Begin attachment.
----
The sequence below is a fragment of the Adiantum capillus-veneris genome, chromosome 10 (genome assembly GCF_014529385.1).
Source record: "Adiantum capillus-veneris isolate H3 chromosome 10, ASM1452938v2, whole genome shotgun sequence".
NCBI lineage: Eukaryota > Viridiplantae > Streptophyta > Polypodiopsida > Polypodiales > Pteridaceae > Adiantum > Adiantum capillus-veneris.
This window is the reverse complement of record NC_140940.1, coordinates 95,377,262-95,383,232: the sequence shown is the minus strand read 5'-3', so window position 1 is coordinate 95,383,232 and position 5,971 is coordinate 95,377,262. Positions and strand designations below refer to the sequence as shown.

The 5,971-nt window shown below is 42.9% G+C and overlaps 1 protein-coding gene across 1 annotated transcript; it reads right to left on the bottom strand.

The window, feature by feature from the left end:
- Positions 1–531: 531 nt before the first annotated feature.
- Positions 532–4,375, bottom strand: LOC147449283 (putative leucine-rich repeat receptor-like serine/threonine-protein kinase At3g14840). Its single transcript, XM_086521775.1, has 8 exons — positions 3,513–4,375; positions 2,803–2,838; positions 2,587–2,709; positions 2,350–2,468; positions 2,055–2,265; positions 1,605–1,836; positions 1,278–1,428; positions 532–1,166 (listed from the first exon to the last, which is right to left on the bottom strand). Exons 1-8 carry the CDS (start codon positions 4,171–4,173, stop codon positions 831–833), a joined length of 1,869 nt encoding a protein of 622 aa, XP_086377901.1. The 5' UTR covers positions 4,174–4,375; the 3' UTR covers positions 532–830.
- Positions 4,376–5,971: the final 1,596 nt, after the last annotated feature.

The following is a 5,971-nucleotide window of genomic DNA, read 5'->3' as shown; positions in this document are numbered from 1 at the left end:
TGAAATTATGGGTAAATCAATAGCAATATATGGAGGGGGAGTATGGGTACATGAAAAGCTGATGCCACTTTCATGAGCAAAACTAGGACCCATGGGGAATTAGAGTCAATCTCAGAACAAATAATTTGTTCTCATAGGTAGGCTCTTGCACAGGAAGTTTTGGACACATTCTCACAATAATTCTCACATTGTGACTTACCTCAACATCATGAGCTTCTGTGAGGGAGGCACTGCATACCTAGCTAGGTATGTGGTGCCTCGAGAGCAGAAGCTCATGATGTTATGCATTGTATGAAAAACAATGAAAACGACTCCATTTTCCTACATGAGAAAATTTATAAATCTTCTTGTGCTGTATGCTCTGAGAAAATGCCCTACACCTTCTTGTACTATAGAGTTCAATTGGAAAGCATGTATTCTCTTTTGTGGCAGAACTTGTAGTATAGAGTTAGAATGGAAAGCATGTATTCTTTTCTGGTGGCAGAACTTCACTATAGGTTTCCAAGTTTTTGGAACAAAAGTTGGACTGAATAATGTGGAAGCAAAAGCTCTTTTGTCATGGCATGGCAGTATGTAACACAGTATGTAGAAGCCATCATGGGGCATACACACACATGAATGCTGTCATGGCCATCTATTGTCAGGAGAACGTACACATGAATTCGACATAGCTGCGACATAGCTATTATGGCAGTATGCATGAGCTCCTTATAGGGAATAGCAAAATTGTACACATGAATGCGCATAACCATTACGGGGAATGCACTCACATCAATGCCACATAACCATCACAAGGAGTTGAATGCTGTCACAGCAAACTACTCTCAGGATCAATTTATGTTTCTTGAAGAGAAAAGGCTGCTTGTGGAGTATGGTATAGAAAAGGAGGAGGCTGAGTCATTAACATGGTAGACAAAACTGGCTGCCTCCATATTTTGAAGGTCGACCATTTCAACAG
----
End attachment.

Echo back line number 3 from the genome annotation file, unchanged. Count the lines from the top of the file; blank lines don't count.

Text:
NCBI lineage: Eukaryota > Viridiplantae > Streptophyta > Polypodiopsida > Polypodiales > Pteridaceae > Adiantum > Adiantum capillus-veneris.